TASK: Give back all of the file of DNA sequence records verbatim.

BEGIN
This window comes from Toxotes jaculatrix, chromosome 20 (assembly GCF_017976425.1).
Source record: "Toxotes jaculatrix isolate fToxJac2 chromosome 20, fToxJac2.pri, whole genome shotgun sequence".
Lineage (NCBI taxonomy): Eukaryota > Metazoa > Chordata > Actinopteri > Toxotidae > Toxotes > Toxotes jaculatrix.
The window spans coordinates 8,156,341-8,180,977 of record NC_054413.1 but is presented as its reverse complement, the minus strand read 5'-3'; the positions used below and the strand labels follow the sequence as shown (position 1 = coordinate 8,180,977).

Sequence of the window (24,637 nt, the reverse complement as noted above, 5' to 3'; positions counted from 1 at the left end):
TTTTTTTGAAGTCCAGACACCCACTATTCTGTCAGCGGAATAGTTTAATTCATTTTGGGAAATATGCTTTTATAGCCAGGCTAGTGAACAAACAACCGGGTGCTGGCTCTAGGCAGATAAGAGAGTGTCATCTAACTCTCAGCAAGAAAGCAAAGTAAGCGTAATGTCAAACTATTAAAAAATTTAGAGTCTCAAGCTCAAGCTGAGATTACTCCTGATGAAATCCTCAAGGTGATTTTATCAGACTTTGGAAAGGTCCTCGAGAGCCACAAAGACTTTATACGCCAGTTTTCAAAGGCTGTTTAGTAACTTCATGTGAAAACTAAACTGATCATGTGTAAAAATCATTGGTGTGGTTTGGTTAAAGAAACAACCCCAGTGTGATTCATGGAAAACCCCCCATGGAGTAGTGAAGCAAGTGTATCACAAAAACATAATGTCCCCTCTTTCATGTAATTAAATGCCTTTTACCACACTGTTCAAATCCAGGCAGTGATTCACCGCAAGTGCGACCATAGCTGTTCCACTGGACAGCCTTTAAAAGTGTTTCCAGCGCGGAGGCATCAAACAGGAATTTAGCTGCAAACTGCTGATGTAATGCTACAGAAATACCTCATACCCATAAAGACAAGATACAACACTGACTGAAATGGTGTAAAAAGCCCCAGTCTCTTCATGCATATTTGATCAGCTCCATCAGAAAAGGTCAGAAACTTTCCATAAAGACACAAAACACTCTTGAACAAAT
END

This window comes from Toxotes jaculatrix, chromosome 20 (assembly GCF_017976425.1).
Source record: "Toxotes jaculatrix isolate fToxJac2 chromosome 20, fToxJac2.pri, whole genome shotgun sequence".
Lineage (NCBI taxonomy): Eukaryota > Metazoa > Chordata > Actinopteri > Toxotidae > Toxotes > Toxotes jaculatrix.
The window spans coordinates 8,156,341-8,180,977 of record NC_054413.1 but is presented as its reverse complement, the minus strand read 5'-3'; the positions used below and the strand labels follow the sequence as shown (position 1 = coordinate 8,180,977).

Sequence of the window (24,637 nt, the reverse complement as noted above, 5' to 3'; positions counted from 1 at the left end):
TTTTTTTGAAGTCCAGACACCCACTATTCTGTCAGCGGAATAGTTTAATTCATTTTGGGAAATATGCTTTTATAGCCAGGCTAGTGAACAAACAACCGGGTGCTGGCTCTAGGCAGATAAGAGAGTGTCATCTAACTCTCAGCAAGAAAGCAAAGTAAGCGTAATGTCAAACTATTAAAAAATTTAGAGTCTCAAGCTCAAGCTGAGATTACTCCTGATGAAATCCTCAAGGTGATTTTATCAGACTTTGGAAAGGTCCTCGAGAGCCACAAAGACTTTATACGCCAGTTTTCAAAGGCTGTTTAGTAACTTCATGTGAAAACTAAACTGATCATGTGTAAAAATCATTGGTGTGGTTTGGTTAAAGAAACAACCCCAGTGTGATTCATGGAAAACCCCCCATGGAGTAGTGAAGCAAGTGTATCACAAAAACATAATGTCCCCTCTTTCATGTAATTAAATGCCTTTTACCACACTGTTCAAATCCAGGCAGTGATTCACCGCAAGTGCGACCATAGCTGTTCCACTGGACAGCCTTTAAAAGTGTTTCCAGCGCGGAGGCATCAAACAGGAATTTAGCTGCAAACTGCTGATGTAATGCTACAGAAATACCTCATACCCATAAAGACAAGATACAACACTGACTGAAATGGTGTAAAAAGCCCCAGTCTCTTCATGCATATTTGATCAGCTCCATCAGAAAAGGTCAGAAACTTTCCATAAAGACACAAAACACTCTTGAACAAAT